Muller Frères

Muller Frères were French glassmakers from Lunéville, France. The Muller family counted nine brothers and one sister, and originally came from Alsace (Kalhausen), fleeing from German occupation to Nancy. In 1896, the entire Muller family (father, mother and children) lived in Nancy, which was second artistic capital after Paris back then. Some Muller brothers (Henri, Désiré and Eugène) worked together for Émile Gallé before starting their own business.

In 1985 Henri Muller moved to Lunéville (neighbour town to Nancy) and established his own company, taking along four of his brothers. The sister and three other brothers joined them after, making the company a family affair. Émile Gallé influenced a lot their first designs of cameo glass and organic nature. In 1900, Henri leases space in Croismare (village not far from Nancy) glassworks for some of his workshops from Luneville. At this time appeared the signature “Muller Croismare près Nancy.”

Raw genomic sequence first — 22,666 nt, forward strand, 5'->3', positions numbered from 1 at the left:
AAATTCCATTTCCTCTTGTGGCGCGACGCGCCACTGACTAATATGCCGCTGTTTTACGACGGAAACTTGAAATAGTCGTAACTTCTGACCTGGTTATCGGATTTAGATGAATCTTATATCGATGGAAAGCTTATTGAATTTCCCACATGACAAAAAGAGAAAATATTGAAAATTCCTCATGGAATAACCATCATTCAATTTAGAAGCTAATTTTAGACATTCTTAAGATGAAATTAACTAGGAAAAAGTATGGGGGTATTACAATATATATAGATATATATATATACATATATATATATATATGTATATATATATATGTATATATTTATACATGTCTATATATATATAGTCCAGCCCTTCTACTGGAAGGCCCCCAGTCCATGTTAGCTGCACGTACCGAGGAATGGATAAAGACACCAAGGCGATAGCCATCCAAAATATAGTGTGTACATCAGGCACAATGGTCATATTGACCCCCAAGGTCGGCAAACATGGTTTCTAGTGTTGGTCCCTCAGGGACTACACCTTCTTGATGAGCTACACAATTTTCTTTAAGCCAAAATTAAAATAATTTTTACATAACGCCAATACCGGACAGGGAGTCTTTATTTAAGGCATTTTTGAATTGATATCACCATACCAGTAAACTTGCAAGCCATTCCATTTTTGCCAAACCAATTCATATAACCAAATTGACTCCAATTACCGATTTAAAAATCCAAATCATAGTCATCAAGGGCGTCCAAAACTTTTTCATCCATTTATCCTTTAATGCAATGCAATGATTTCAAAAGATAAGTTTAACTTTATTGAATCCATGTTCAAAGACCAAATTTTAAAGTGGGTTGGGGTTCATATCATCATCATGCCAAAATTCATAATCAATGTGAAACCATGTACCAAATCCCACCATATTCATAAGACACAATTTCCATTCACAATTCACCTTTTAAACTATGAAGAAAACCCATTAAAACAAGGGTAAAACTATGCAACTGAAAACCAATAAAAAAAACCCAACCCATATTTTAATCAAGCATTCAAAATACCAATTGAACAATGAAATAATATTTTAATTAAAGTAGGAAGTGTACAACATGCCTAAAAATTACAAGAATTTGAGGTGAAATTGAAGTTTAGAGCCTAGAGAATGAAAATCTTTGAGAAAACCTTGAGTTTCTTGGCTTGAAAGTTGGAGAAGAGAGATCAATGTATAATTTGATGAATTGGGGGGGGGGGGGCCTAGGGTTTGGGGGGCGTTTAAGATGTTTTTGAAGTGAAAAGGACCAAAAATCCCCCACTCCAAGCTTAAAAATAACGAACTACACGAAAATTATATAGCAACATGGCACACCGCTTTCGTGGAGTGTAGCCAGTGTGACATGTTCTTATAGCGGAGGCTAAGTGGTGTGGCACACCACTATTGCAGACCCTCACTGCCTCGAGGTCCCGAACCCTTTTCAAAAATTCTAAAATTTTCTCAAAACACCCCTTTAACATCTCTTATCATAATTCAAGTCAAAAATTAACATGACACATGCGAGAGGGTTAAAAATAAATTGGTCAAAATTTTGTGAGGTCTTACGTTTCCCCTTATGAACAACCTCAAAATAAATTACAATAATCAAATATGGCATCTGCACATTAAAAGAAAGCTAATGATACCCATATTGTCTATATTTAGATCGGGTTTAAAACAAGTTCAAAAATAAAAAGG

In 1914 the production was stopped as the First World War started, one of the brothers, Eugène, was killed.  In 1919 the Croismare glassworks has been partially destroyed. Nevertheless after end of the war, the Muller family managed to come together again and restart the business. Henri and Désiré bought the majority of the glassworks’ shares, renovated and created “Les Grandes Verrerie et Cristalleries de Croismare”. At the same time they founded the new company “Verrerie d’Art Muller Frères” to name their glassworks in Luneville. The two companies are later united under a new name “Grandes Verreries de Croismare et Verrerie d’Art Muller Frères Réunies SA”.  The headquarters was transferred from Croismare to Luneville.  In 1920-30s they managed  over 400 employees in both Croismare in Luneville glassworks.

Muller Frères moved away from their organic motifs, adopting Art Deco styles of exotic forms and shapes. Muller brothers created and innovated. They generated new trends with objects of all types, colours and for all budgets. The Art Deco chandeliers of that time are impressive monumental pieces. The company never recovered from the Great Depression and the prospect of the Second World War, which resulted in sinking demand in luxury glass goods. Muller Brothers stopped their production forever in 1936.

ReArtDeco in stock